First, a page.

Electronic Design

Bio-Potential-To-Frequency Converter/Modulator

The modulator circuit presented here was designed to provide a simple and inexpensive portable means for recording bio-electric (typically electrocardiogram) signals. Such low-level (1 mV) bio-electric signals are characterized by low-frequency bandwidths (approximately 1 Hz to 100 Hz). Thus, they’re amenable to long-term recording on inexpensive audio cassette recorders, given a satisfactory means of extending the lowfrequency capability of the magnetic media to near dc. An extra efficient and flexible variation on this theme results when the cassette recorder is mechanically modified to slow the linear tape transport speed by a large factor (sometimes as much as 10 to 1).

Such a modification is compatible with the narrow bandwidths characteristic of bio-potential data. It supports various applications, such as providing up to 10 hours of continuous (e.g., overnight) monitoring of cardiac activity on standard format audio cassettes. Playback of recorded data is typically accomplished via an unmodified cassette deck (thus permitting accelerated recovery of lengthy recording) interfaced to any of a number of commercial PC-compatible countertimer boards.

The modulator consists of the differential high-gain electrode amplifier, which comprises op amps A1 and A2 along with associated discrete components. The electrode gain is adjustable via variable resistance R1 over a range of 100 to approximately 10,000. This will accommodate realistic bioelectric potentials, boosting them to levels adequate for control of the VFC portion of the modulator.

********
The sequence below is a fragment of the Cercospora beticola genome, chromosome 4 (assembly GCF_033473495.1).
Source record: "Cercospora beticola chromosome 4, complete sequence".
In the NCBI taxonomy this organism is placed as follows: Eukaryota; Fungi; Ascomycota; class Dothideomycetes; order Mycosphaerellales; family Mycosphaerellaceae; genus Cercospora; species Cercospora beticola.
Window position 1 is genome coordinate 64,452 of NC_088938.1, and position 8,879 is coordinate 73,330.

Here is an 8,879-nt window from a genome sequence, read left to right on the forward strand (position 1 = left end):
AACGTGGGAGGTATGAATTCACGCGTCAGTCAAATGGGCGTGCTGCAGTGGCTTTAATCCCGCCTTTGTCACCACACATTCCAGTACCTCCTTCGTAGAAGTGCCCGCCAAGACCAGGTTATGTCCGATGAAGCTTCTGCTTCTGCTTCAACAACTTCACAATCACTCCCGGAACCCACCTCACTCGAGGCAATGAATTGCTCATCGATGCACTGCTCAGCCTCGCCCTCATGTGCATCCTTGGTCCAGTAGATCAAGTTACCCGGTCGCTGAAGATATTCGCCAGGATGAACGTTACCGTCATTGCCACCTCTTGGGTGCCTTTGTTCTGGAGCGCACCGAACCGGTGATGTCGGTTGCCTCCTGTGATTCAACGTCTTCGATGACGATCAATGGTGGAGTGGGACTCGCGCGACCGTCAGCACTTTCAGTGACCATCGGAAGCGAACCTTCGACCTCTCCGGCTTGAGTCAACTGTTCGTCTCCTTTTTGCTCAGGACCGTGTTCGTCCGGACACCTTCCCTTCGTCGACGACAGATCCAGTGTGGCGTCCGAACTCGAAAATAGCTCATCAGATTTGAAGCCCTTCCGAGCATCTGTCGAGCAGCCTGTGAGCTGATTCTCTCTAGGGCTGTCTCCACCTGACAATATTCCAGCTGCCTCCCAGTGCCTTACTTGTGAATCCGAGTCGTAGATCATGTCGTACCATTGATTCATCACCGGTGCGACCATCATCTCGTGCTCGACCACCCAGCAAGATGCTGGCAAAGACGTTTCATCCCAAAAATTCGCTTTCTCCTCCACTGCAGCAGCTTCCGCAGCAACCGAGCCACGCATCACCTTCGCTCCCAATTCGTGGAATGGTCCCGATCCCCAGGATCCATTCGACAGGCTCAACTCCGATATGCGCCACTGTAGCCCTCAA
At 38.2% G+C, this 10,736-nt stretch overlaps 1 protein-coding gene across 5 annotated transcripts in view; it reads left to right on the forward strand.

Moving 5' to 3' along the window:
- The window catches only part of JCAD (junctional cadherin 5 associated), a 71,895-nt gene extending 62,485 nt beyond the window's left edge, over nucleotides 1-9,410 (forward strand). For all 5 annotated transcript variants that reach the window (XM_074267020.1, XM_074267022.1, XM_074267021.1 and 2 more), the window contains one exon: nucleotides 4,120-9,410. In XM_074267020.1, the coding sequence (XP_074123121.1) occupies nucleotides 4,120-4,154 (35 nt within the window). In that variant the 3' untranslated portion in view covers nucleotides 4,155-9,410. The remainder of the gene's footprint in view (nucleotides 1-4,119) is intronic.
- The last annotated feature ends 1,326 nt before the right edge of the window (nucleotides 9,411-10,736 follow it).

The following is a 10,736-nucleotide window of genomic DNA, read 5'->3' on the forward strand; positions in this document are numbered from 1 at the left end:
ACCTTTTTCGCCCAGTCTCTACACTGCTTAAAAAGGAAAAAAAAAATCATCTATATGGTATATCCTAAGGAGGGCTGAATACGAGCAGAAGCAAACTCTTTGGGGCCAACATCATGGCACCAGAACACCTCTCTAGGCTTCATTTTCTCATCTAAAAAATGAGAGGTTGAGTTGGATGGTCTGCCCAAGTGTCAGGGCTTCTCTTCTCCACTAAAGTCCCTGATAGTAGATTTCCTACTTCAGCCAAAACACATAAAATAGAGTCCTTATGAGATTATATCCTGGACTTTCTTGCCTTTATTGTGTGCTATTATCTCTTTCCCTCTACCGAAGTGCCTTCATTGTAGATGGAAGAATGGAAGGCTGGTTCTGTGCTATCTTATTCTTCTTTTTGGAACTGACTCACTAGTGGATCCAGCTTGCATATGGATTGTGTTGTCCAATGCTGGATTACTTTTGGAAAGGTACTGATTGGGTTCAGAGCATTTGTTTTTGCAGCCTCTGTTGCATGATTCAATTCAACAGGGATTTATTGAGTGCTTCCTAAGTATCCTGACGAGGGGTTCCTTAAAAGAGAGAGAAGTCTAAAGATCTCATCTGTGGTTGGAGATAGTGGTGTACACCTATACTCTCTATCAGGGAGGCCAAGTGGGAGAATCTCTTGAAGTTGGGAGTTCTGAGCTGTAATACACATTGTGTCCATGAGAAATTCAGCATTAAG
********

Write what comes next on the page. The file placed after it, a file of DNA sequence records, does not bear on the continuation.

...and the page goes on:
The modulator VFC consists of reversible-polarity integrator A3 followed by a bi-level comparator A4. When operating, A3 ramps at a rate given by the expression: ±227*V1 (V/sec), where the direction (±) of the ramp is determined by the state (ON/OFF) of Q1. Regenerative comparator, A4 controls Q1’s state. The positive feedback and bias network (R6, R7, R8, and R9) surrounding A4 provides about 2.1 V of hysteresis and a consequent 2.1-V p-p triangular waveform at A3’s output. Assuming a nominal zero-signal center value for V1 of 4 V, this yields a 2.1/(4*227) = 2.3-ms half-cycle period and a center frequency (FO) of 218 Hz.

Amplified bio-electric signals of up to 2 V p-p are added to FO at V1 to produce an fm deviation of 200 Hz p-p. The frequency-modulated squarewave output from A4 is attenuated to a level suitable for input to the remote microphone input of typical cassette recorders (about 50 mV p-p).

Power for proper modulator operation is supplied directly from a 9-V battery. Absence of explicit voltage regulation is no obstacle to proper circuit function due to the imprecise nature of bio-potential signals, as well as the tolerant input requirements of recorder microphone inputs.

See associated figure

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